James Bradford, a government affairs manager for a paper company, recalled seeing his father shot during a 1965 civil rights protest in his hometown, Jonesboro, La.
Yvette Alexander, a Baton Rouge, La., city court judge, recalled how "We used to say 'You can be anything you want, even president of the United States,' but we didn't really believe it in our hearts."
She thought about her father_ "probably three generations removed from slavery, so he was Obama's biggest naysayer." But, Alexander said, "I think he's happy to be wrong this time.
Celebrities were star-struck, too.
Actor Dustin Hoffman looked at the mall and called it "judgment day," when America was ratifying its faith in the new president. Actor Denzel Washington felt he just had to be at the Capitol.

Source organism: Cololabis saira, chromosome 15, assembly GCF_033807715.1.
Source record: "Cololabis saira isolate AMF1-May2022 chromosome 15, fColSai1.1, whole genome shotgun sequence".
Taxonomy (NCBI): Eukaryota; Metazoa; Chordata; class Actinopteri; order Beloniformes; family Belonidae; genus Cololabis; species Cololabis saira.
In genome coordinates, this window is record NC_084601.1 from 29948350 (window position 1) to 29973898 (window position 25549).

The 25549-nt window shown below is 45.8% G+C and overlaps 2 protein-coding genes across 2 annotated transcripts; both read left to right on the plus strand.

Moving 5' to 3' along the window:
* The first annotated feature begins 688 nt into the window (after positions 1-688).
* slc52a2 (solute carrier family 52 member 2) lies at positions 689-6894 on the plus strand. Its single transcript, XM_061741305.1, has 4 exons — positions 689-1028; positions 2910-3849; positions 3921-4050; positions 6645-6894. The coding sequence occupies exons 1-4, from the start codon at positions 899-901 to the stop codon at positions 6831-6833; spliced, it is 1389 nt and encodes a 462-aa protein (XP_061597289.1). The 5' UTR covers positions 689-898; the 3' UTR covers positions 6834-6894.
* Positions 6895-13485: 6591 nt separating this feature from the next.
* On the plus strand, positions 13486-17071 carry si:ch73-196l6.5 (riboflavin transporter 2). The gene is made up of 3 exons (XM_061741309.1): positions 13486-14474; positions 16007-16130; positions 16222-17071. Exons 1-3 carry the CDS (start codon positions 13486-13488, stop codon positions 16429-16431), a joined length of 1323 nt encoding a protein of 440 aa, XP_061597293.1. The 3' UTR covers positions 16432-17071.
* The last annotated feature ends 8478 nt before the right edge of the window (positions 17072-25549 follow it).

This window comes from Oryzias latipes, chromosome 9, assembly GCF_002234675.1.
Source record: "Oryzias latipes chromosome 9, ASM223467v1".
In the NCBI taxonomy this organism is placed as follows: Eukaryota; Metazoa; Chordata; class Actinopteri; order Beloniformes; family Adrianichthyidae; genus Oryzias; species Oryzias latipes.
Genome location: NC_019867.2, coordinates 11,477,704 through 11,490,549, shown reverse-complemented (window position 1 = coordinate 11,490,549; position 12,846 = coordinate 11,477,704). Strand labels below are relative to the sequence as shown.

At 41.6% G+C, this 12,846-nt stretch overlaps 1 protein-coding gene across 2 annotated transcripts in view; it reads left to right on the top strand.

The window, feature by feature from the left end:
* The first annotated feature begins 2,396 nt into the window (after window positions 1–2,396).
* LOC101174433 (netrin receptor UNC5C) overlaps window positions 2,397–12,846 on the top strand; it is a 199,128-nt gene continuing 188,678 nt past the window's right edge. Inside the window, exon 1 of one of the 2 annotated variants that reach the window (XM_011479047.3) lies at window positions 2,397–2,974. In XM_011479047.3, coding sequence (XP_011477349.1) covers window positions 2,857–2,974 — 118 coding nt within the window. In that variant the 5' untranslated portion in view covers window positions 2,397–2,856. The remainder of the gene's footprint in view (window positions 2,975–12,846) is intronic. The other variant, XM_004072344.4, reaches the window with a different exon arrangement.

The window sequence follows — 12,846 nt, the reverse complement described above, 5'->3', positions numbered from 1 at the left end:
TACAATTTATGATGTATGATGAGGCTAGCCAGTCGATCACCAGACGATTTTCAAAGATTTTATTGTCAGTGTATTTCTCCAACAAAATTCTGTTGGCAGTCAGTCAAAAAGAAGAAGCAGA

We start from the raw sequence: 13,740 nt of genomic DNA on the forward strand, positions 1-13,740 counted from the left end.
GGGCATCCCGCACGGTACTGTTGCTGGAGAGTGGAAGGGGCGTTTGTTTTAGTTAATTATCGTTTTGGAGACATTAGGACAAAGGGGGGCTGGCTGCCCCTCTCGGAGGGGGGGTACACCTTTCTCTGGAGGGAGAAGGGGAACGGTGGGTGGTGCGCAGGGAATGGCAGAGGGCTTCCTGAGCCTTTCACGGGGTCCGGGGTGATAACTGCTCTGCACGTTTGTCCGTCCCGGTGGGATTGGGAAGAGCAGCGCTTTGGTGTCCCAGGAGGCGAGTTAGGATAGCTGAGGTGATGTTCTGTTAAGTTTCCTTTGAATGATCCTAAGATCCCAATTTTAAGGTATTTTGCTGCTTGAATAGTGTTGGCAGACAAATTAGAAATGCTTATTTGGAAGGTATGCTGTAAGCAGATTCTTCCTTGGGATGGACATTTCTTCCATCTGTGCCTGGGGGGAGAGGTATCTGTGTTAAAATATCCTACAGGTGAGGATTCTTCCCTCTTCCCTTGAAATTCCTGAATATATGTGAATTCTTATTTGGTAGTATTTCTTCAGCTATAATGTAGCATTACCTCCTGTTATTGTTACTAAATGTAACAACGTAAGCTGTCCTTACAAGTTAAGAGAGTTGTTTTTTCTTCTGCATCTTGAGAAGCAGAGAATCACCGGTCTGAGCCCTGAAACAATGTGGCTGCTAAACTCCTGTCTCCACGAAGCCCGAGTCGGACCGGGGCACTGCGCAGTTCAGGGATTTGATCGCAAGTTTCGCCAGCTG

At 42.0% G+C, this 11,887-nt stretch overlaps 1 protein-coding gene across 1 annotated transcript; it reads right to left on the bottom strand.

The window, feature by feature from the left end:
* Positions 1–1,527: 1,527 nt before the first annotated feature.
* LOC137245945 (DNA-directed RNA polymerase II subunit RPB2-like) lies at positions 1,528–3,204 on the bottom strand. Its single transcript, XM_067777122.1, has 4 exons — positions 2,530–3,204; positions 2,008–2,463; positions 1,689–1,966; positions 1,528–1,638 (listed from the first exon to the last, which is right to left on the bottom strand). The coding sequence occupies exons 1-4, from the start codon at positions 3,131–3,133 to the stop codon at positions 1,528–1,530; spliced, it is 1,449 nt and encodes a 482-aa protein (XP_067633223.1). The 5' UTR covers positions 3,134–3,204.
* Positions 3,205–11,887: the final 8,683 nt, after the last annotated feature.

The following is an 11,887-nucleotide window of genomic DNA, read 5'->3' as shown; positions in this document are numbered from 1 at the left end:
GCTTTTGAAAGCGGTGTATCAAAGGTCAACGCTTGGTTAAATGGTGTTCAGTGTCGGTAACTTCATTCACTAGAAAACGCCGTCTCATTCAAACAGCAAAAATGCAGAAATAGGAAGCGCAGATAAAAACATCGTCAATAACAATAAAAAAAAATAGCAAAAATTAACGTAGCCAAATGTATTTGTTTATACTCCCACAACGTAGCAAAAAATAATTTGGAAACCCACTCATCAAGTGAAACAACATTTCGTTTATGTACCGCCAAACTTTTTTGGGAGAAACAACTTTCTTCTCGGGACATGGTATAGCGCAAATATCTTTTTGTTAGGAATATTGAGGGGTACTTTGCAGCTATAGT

"It's nice, it's natural, it's comfortable," he said of Obama. "It's his time."
The swearing-in program ran about 15 minutes late, but no one complained. In keeping with Obama's desire to put aside partisan rancor, the crowd was polite even to those it was not eager to embrace. President George W. Bush got virtually no response; Saddleback Church Pastor Rick Warren got scattered applause, though the choice of the California minister to deliver the invocation was criticized in many Democratic quarters because of his support of the state's Proposition 8, which bars gay marriage. Voters narrowly passed the measure in November.
After Chief Supreme Court Justice John Roberts administered the oath, the crowd erupted with elation. Strangers hugged one another. Some just stood and stared, tears gently rolling down their faces.